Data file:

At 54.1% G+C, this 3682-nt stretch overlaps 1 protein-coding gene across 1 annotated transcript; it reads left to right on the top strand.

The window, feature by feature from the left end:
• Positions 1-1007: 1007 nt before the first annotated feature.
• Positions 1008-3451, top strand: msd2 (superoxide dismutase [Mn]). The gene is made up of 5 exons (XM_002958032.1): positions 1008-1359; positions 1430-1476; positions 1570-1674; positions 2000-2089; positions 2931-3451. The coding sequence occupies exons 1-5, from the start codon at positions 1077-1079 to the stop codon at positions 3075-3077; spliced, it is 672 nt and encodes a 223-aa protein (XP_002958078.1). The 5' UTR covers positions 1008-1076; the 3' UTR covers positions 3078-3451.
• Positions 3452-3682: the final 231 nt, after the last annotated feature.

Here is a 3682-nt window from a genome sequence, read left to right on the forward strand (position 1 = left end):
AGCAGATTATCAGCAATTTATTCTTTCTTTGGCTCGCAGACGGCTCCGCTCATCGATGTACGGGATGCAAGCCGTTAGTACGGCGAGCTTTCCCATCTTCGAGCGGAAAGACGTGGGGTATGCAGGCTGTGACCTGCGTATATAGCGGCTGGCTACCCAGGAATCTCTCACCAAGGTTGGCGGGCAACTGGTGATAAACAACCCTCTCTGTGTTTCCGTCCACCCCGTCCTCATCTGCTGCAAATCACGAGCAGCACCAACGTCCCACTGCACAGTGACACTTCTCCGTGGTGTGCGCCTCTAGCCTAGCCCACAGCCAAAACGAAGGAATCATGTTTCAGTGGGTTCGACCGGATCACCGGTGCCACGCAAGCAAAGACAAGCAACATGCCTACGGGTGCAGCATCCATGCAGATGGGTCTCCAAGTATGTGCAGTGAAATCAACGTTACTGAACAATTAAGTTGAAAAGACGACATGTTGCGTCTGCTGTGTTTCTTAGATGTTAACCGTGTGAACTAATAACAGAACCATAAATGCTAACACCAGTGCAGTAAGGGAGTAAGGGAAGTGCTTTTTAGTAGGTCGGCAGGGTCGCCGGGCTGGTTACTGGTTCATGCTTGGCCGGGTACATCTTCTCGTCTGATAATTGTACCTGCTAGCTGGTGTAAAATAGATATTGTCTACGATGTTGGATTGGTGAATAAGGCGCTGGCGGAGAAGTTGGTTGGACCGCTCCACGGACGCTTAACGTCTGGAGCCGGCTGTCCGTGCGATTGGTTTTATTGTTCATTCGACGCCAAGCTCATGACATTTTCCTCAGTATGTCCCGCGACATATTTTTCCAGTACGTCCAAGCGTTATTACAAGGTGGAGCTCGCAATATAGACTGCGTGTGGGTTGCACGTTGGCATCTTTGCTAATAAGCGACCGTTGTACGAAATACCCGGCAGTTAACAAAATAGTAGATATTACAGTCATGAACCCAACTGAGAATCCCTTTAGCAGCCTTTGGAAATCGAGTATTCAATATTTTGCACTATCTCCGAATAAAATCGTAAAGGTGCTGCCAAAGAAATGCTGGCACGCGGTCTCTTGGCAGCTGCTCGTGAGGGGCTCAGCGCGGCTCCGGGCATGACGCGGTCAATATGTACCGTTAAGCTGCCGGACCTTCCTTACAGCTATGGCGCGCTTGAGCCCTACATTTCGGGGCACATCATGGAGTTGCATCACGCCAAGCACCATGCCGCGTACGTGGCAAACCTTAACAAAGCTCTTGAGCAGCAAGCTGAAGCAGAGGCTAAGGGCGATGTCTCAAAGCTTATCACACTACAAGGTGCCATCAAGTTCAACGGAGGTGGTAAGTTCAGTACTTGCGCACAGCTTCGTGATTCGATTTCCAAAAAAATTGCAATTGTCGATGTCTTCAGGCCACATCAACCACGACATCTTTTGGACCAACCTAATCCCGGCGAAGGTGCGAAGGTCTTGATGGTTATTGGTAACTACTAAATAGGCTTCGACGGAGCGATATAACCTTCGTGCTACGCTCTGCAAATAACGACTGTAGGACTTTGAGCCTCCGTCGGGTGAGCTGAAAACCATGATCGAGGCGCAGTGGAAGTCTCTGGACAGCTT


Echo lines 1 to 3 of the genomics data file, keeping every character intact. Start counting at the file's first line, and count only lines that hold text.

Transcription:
At 54.1% G+C, this 3682-nt stretch overlaps 1 protein-coding gene across 1 annotated transcript; it reads left to right on the top strand.

The window, feature by feature from the left end:
• Positions 1-1007: 1007 nt before the first annotated feature.